Driving up the hill towards Rabat it’s easy to spot the aqueducts dotted around the green fields – an ancient reminder of Malta’s ever present need to collect previous rain water. On the hill itself, lies a much more modern building, the Ghajn National Water Conservation Centre.
Inside, 29 people are training to become sustainability ambassadors. They’re among the 500 people taking part in one of the one-day programmes organised by the Malta CSR Institute, funded by HSBC Malta, which are running until the end of the year.
The training programmes are specifically aimed at businesses, with the idea being that by educating even one member of staff, they can make environmental changes in the workplace.
Dr Alexandra Mifsud from the Centre for Environmental Education and Research (CEER) at the University of Malta, is giving the first talk of the day. She uses a brilliantly simple analogy of a football, to explain how producing something so small can have a huge carbon footprint. That’s because the ball is passed around between three countries to be stitched, painted and packaged before reaching its goal.
It’s estimated that each person living on the Maltese islands uses around 135 lts of water a day. But businesses use a lot more. Dr Mifsud says one industry is worse than most.
“Our main concern is construction,” she tells me. “While the sector is thriving and that’s a good thing, it’s subject to a lot of controversy. So, we’re trying to talk to people about bridging that gap. While the industry creates a lot of jobs, activities like making concrete are very bad for the environment.”
“I think Malta has gone too far when it comes to climate change, but it’s not on its own. Governments around the world have been warned they have 10 to 15 years to pull it together. If not, we’ve reached the point of no return. While Malta is working towards EU targets, it’s still failing quite miserably. We need to adhere to the goal of not allowing the Earth’s temperatures to increase by any more than 1.5 degrees. While there are educational programmes going on in Malta and policies have been made by Government, it’s the implementation that’s the problem and is where culturally we’ve always fallen down. Maltese like to bend the rules.”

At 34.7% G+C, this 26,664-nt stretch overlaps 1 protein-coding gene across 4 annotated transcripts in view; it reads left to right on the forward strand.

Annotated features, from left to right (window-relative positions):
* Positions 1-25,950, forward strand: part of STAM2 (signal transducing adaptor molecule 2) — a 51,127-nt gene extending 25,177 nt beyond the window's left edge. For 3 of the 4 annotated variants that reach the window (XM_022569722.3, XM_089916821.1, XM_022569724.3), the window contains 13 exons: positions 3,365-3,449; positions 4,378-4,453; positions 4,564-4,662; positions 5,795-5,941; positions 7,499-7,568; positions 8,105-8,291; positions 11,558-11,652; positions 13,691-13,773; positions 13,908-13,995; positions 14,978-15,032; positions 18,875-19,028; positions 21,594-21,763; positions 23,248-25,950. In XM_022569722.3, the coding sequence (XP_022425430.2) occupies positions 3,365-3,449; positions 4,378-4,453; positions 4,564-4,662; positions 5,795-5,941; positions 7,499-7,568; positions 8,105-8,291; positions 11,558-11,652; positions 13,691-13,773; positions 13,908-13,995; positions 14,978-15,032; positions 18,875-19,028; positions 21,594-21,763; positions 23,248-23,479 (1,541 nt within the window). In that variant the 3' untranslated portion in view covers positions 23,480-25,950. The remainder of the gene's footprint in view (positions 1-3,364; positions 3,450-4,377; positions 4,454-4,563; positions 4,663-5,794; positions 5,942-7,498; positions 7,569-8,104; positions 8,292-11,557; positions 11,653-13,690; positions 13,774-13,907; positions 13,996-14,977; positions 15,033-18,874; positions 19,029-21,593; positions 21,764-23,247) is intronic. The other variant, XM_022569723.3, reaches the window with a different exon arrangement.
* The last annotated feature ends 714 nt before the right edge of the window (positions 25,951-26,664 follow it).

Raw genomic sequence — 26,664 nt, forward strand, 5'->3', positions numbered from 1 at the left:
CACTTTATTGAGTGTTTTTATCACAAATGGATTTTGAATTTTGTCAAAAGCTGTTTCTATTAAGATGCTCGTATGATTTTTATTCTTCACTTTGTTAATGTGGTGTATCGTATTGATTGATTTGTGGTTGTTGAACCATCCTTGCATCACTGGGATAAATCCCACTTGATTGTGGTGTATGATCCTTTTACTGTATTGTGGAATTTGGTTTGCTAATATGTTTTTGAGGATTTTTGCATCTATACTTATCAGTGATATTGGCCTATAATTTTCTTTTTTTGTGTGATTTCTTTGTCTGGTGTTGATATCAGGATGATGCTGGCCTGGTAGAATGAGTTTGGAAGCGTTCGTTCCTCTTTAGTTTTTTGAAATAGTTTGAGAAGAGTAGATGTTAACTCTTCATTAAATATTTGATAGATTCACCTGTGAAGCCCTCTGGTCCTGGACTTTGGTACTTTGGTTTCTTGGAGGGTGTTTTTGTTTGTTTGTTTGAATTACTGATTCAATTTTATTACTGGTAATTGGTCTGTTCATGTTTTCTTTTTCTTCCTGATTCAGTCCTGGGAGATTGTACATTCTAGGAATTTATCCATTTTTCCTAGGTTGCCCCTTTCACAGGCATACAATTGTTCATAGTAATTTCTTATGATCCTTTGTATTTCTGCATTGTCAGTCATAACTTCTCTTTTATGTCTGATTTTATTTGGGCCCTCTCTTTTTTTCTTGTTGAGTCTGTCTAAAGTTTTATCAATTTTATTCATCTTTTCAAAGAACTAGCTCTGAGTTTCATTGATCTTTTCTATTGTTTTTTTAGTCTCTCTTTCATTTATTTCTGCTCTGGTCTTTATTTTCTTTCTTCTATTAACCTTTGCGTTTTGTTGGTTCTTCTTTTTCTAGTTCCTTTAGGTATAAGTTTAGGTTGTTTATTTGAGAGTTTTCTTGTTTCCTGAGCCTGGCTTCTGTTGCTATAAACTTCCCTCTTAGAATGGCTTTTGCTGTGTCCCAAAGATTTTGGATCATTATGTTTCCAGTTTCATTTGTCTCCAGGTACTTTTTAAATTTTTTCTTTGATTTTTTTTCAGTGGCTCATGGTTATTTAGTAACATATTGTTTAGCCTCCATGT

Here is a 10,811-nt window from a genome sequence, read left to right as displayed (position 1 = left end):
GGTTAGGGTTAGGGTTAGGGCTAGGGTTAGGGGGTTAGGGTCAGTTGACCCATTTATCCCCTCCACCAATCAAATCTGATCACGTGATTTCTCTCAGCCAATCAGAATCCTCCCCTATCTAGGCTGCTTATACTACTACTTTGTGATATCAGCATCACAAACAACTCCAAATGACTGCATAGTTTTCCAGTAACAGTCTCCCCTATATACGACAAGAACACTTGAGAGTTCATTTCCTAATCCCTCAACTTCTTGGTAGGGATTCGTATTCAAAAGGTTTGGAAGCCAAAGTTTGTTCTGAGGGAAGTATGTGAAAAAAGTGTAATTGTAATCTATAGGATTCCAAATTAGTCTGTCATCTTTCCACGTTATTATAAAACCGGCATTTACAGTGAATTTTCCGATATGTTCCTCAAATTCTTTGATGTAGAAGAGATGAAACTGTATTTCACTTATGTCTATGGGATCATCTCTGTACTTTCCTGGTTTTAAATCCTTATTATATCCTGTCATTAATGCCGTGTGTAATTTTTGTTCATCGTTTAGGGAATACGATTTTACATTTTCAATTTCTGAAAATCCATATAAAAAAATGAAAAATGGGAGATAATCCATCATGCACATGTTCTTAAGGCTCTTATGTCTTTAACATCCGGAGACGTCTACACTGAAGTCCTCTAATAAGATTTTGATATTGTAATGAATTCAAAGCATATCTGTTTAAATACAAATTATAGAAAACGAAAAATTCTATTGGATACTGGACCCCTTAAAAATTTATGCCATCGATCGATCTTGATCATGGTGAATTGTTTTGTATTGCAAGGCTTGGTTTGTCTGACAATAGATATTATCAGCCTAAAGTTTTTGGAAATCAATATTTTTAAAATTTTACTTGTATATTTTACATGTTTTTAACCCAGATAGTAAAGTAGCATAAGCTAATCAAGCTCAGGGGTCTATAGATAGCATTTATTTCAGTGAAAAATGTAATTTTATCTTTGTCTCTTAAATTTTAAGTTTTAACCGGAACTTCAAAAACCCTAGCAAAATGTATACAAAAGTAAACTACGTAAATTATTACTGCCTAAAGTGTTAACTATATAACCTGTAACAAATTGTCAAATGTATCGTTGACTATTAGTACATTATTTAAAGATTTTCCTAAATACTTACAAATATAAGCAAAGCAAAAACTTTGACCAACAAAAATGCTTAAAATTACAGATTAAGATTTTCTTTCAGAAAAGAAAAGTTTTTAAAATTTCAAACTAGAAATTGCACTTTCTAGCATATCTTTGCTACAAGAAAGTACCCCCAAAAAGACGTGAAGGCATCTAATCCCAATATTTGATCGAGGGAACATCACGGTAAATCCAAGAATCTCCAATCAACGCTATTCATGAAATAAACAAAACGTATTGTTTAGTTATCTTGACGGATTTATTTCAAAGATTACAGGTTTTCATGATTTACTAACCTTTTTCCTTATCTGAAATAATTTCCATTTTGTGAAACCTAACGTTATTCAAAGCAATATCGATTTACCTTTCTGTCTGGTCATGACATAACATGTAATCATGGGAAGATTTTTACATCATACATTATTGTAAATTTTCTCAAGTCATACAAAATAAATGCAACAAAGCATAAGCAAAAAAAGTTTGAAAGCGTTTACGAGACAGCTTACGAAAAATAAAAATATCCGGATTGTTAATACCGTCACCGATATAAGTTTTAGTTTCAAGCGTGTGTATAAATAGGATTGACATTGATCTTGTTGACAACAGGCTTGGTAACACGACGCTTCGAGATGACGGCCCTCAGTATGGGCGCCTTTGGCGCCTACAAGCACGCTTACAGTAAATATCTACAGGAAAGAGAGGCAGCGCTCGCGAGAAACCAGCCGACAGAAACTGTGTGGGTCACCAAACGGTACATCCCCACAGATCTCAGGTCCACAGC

Those attending the latest session were from a variety of business sectors across Malta.
Gaby Vella is a training co-ordinator with the Malta-based NGO Right to Smile. She works with a small team of staff and volunteers who help communities in Kenya, Cambodia and India.
“I wanted to do this sustainability course as it focuses on water and I thought it might give me some ideas on how to implement training for our volunteers abroad. While the focus is to help people living in ‘poorer’ communities in developing countries, we’ve found that we also get information about what we should be doing in Malta. These people already have a water crisis and have had so for quite a long time. While we don’t have the same level of problems in the Mediterranean right now, because we have a higher standard of living here, we could eventually be on the same path if we don’t change things.”
Another attendee is 27-year-old Denise Mizzi. The secondary school geography teacher is already a successful environmental campaigner, after winning two national awards for water conservation with her students.
“We got €2,500 the first year and €2,000 the second year to invest in water conservation at school. With this money I bought reusable bottles for everyone. In the staffroom we’ve moved away from plastic cutlery and bring our own instead. I find the best way to teach my students is to involve them, so we get them to help with the compost and recycling bins when we can.”
As well as taking part on the day, the soon-to-be ambassadors were asked to make a pledge about what habits they would try and change.
Greek native Menelaos Martharis has lived in Malta for five years and works as a chef in Ramla Bay Hotel. “We don’t really talk about sustainability in Greece, but it’s something we have in the catering business. We try and not waste food, recycle and conserve water. I’ve made a pledge today to stop letting the tap run when I brush my teeth and shave, and turn off lights as much as a I can”
While the mood in the room is upbeat and energised, it’s hard not to be sceptical that once everyone goes home, they’ll return to their old habits, something that also concerns Dr Mifsud. “I work a lot on behaviour changes and as part of this programme we ask people on the day to write down a short, medium and long-term action plan. I’m hoping to contact them in six months and ask them if they have implemented their promises. People have made pledges here today to change, but if they don’t have the backing of their company for this it can be frustrating for them and they give up.”
But the Manager of HSBC’s Corporate Sustainability Department has a plan. Glenn Bugeja believes setting a follow up meeting is key to getting companies in Malta to commit to their environmental promises. “In June we’re planning to host a business breakfast with the CEOs who sent their employees to our training day. Many of the people who are here today are not the decision makers and need the backing of their bosses. So, by speaking directly to the leaders, we think this will help address what needs to be done in their companies.”